This is from my recent trip to the remote sandstone world otherwise known as "white pocket". This is one of the most remarkable landscapes I've ever stepped foot on, and from the moment I stepped out of the truck, it was non stop photography. Within the length of a full day, I snapped my shutter well over 300 times. Normally, I will shoot that many in 3-5 days. It was cloudy and rainy as we arrived, "perfect", I thought in my head. These were the exact conditions I wanted for this trip. For such a unique landscape, I wanted to have dramatic skies to go along with it. After shredding my boots into oblivion from running across the hard stone, it was time to rest. A few hours of sleep (2-3), and I was awake in the dark of night ready for more shooting. Myself and one of the other photographers I was with decided to venture out into the sandstone to catch the milky way over the martian landscape. All that was missing was my spaceman suit. It was so quiet, the quietest place I've ever been for sure. After shooting the stars until they disappeared, we ventured around shooting the various formations under some fortuitous light. By then, it was nearly 6:30am. The two photographers I was with had been here before, and informed me they were going to shoot this area called the "vortex". With a name like that, I figured I would go with them. After climbing up and over some brainrock formation we came to this spot, the one you see in the image above. It was like nothing I've seen before. The twisting and turning and converging sandstone was just pure bliss for the camera. We spent a good hour or so photographing this spot. The area almost consumed three cameras and lenses along with a photographer (not me), so getting the shots we wanted were actually quite risky. You see, this is sandstone, which is solidified sand. However, there is always this thin layer of fine slippery sand over the red rocks that can cause one some damage. I slid down the steep sandstone slot to a point where I knew I would be able to make it back up without slipping into the unknown abyss below. Finally getting a composition I desired, I got out of there as quickly as possible to avoid any more camera catastrophes. I am definitely dying to get back here now that I had a taste of the landscape. For some sense of scale, that little sand patch in the center could probably hold 3-4 people standing up with a little room to spare.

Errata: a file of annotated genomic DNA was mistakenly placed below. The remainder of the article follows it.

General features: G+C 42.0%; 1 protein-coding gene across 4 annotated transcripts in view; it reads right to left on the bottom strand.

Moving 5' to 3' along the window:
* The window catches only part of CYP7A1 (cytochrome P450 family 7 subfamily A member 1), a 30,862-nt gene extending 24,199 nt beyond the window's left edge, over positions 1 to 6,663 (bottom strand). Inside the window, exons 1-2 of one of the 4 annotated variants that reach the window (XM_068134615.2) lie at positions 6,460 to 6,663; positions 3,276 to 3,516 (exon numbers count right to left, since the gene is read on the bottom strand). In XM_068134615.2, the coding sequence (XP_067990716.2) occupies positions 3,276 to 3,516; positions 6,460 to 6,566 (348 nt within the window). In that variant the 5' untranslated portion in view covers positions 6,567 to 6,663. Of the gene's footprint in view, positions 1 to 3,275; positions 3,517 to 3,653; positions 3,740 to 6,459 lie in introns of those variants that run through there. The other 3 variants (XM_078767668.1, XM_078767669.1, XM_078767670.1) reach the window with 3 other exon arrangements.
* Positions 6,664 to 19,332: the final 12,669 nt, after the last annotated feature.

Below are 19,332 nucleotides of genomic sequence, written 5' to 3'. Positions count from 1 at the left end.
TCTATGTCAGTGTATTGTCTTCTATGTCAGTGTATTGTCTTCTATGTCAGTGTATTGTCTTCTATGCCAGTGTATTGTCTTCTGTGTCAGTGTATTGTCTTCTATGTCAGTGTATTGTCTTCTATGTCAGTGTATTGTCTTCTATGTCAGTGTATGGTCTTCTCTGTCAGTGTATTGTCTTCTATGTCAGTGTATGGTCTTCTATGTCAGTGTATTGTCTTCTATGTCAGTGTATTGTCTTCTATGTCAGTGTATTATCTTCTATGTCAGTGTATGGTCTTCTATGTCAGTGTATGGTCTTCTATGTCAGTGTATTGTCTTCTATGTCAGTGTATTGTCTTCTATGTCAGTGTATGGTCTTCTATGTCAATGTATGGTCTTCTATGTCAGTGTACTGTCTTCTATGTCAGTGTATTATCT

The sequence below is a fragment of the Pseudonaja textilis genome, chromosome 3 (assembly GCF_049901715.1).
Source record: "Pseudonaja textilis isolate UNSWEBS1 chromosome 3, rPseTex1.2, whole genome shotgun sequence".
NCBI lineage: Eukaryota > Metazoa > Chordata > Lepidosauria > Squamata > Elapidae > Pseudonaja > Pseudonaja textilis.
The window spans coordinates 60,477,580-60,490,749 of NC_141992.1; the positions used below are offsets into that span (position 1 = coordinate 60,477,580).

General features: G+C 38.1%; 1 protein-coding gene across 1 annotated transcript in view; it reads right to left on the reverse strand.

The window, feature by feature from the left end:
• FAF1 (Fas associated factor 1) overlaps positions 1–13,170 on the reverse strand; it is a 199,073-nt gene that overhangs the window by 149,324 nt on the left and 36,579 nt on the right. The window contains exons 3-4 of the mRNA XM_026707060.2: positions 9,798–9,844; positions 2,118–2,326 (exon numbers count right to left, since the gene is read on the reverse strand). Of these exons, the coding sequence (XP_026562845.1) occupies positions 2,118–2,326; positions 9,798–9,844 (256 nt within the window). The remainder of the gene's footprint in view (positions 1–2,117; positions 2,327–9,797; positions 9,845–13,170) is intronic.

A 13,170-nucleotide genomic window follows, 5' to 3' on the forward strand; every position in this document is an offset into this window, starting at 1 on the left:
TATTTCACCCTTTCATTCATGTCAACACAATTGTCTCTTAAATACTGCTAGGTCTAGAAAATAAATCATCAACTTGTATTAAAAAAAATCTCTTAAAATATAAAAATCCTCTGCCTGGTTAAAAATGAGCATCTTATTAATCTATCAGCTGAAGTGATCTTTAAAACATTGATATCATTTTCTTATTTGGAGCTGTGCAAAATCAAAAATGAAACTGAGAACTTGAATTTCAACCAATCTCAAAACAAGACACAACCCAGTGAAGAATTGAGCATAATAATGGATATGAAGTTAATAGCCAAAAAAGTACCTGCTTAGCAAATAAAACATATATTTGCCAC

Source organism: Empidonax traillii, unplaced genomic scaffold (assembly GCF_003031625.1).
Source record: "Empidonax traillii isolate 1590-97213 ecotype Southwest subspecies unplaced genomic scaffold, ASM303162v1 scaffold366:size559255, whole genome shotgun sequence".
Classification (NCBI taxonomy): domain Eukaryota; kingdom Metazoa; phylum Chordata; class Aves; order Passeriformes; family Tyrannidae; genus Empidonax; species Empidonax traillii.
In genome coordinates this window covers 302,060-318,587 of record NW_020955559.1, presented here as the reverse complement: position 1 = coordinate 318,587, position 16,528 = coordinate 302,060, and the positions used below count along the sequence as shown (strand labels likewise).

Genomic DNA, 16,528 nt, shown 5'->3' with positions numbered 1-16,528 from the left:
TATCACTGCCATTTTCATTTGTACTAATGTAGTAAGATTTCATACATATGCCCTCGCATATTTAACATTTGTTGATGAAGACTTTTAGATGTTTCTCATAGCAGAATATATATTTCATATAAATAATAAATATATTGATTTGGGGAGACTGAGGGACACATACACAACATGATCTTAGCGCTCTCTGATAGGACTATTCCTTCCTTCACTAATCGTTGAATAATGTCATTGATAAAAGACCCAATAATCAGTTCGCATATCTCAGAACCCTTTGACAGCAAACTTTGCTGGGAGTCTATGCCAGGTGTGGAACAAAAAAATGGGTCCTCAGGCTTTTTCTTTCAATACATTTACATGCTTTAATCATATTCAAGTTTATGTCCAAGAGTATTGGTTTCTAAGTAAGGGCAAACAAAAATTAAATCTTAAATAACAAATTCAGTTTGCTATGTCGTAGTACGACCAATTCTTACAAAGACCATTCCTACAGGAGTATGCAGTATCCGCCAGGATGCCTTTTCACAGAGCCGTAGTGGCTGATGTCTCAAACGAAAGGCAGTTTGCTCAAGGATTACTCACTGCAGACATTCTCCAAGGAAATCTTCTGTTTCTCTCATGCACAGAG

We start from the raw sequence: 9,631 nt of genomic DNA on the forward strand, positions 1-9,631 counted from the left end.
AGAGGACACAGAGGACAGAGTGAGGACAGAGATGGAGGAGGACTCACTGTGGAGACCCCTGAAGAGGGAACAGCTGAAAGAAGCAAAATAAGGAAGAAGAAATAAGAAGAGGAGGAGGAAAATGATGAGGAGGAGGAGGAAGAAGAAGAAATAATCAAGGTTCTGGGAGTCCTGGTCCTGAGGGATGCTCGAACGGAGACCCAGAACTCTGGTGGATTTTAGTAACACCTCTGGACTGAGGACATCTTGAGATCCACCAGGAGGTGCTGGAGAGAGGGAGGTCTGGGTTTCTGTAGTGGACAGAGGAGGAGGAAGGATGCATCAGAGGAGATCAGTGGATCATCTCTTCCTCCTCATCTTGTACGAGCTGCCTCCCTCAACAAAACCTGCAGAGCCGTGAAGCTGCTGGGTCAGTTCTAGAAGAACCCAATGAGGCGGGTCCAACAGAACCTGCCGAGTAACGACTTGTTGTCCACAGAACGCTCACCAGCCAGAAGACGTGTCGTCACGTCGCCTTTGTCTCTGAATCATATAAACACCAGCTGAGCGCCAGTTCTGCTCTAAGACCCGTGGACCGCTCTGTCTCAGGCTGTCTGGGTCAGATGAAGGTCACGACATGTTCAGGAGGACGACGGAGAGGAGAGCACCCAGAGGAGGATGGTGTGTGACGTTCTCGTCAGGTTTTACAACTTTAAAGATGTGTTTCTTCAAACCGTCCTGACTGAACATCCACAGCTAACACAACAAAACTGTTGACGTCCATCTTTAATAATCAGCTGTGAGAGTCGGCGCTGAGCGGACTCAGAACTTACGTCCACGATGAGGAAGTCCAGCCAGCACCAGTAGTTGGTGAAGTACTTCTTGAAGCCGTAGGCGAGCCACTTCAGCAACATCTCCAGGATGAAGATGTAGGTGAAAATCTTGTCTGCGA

White Pocket- Arizona.
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